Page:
Liberal arts macroeconomists are becoming an endangered species

Liberal arts macroeconomists? What the hell is that?

David Colander one of the few economists who is really worried about the decline of quality in economics teaching, has a piece here.

He says there are not enough people who can teach macro at undergrad level. At undergrad level, one needs people who can connect the various dots and generate interest in aggregate econ issues. The macro at grad level is the specialist DSGE type which remains the focus for most macro people:

Liberal arts macro professors have not always been endangered. Thirty or forty years ago, standard macro theory blended pedagogical, methodological, and historical issues into macro theory, making macroeconomics more undergraduate professor research friendly. Then standard macroeconomic theoretical research was based on IS/LM analysis, as was pedagogy. Standard macro econometric research still included activities such as estimating consumption functions and money demand functions — activities that one could have an honors students do. Undergraduate macro professors could be active participants in the standard macroeconomic theoretical and policy debates.

That has changed. Standard macro is now dynamic stochastic general equilibrium (DSGE) analysis. Theoretical and applied macro econometric research has become so technical and specialized that it is beyond what can reasonably teach in an undergraduate liberal arts school. For macroeconomic theory, this is a gain; macro theory is beginning to come to grips with the complexity of the macro economy. But it is not a gain for undergraduate teaching of macro.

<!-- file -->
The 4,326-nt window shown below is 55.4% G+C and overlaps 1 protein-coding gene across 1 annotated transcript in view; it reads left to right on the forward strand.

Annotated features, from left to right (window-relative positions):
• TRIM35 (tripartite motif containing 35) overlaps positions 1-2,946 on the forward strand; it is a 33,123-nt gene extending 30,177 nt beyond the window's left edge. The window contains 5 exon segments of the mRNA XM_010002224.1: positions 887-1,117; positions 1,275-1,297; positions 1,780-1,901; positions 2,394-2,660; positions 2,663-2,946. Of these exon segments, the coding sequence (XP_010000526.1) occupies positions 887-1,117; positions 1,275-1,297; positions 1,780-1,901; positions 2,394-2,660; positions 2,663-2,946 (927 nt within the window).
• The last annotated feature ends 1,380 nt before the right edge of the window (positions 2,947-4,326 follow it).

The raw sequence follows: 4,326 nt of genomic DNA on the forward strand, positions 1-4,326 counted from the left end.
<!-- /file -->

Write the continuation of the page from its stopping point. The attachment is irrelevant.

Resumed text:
The problem is exacerbated by the fact that graduate training in macro is not designed to prepare graduate students to become undergraduate professors of economics who combine both research and undergraduate teaching. Graduate economics training in macro is designed to prepare students for full-time research positions at a graduate university or a Central Bank. The result is a very small pool of highly qualified macro-research-focused candidates from standard programs whose goal is to teach macro at a liberal arts school. While the pool is small, it is not zero. There are always a few graduate students who want to teach at a liberal arts program where they can integrate undergraduate liberal arts teaching with their research. So they accept jobs at liberal arts schools. Unfortunately few of them survive to tenure.

Given how much messed up so called modern macro is, one should atleast appreciate and encourage liberal arts macro. Even that is not happening.

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